When the collector current of the transistor 5 becomes a little smaller than the value n times as large as the sum of the collector currents of the transistors 3 and 4, that is, the input current of the current mirror 1, with the transistors 17 and 18 on and hence with the diode 16 off, the transistors 17 and 18 are switched from on to off. This state may be given by ##EQU10## In other words, the transistors 17 and 18 are switched from on to off when V40 falls slightly below ##EQU11## Further, the hysteresis width is given by ##EQU12## Thus, the upper and lower threshold levels may be controlled by adjusting the mirror ratio n and the ratio between the collector currents of the transistors 3, 4 and 5 by a conventional method. The method for adjusting the current ratio between the transistors varies with the structure of the transistors. Adjustment of emitter area ratio is a typical method for adjusting the collector current ratio between the transistors. This method is applied to vertical transistors. For lateral transistors, the adjustment of the collector current ratio is achieved by adjusting the peripheral length of the collectors of the transistors. The mirror ratio adjustment can also be made according to the emitter areas of the transistors.

The emitter area adjustment can be achieved also by a method shown in FIG. 3. That is, an additional transistor 5a may be connected in parallel with the transistor 5, for example. Where the transistors 5 and 5a have the same geometric dimensions, C in the foregoing equations is adjusted to 2C.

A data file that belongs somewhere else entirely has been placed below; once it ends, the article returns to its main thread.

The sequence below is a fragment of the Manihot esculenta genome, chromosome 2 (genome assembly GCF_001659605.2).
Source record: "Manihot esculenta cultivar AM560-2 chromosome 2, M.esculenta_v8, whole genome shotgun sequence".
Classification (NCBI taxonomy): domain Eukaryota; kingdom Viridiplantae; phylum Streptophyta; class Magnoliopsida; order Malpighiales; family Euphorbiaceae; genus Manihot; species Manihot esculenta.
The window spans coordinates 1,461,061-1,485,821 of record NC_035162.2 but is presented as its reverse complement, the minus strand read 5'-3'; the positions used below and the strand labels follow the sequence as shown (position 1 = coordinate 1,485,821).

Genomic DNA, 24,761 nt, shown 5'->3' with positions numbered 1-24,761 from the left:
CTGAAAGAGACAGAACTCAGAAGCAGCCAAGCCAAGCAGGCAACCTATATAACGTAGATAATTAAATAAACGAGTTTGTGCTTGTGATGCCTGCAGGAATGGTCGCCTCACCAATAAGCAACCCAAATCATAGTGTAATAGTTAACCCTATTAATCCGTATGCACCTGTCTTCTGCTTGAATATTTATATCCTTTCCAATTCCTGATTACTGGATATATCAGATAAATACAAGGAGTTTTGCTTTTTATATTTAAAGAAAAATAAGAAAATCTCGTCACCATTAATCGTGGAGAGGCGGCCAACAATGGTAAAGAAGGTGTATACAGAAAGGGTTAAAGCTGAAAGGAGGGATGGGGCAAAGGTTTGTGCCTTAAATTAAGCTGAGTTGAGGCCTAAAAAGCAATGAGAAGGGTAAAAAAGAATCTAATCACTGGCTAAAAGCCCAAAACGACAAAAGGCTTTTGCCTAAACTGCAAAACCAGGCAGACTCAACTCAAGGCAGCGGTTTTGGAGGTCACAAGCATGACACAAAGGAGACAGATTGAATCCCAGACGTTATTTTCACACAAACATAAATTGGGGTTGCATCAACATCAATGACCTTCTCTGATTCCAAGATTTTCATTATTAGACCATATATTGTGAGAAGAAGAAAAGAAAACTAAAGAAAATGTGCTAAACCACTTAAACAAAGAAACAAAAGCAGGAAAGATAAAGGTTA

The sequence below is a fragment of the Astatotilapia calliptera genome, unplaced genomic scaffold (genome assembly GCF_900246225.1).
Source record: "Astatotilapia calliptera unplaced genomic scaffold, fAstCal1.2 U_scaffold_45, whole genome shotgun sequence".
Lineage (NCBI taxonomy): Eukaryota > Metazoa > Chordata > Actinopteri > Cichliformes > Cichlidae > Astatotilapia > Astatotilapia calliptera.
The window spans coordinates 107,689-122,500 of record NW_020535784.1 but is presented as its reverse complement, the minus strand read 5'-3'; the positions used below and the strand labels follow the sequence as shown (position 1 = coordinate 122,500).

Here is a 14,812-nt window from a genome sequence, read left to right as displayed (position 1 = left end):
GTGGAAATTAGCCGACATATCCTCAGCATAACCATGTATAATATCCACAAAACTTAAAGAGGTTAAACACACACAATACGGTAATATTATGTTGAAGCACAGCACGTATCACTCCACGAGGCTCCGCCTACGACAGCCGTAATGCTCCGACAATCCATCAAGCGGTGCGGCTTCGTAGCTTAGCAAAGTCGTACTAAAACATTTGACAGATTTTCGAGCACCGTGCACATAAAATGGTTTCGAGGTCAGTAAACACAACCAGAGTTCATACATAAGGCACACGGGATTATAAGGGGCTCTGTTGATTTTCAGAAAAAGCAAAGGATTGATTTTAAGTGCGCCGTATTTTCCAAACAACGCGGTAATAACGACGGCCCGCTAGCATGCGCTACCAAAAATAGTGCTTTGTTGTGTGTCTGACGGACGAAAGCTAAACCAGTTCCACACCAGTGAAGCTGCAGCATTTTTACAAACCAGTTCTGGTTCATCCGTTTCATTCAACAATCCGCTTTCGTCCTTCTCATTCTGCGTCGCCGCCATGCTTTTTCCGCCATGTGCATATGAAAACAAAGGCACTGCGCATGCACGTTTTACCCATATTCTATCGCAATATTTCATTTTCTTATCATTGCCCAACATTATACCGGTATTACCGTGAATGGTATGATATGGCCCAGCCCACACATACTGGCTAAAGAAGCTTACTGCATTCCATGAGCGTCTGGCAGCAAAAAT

The trigger circuit of this invention is not limited to the illustrated embodiments. For the current mirror 1, there may be used a current mirror of an alternative configuration. As a simple modification of the diode 16, a diode-connected transistor may be utilized. The constant current source 2 may be replaced with a high resistance element. Where it is desired that the current gain β of the PNP-type transistors 17 and 18 should be made large, each of these transistors may be combined with an NPN-type transistor in a conventional manner to provide a composite PNP-type transistor. Specifically for the PNP-type transistor 17, for example, the collector, base and emitter of an NPN transistor are connected to the emitter of the transistor 17, the collector of the transistor 17, and the collector of the transistor 3, respectively. The base, emitter and collector of the composite PNP-type transistor thus constructed corresponds to the base of the transistor 17, the emitter of the transistor 17, and the emitter of the NPN-type transistor, respectively.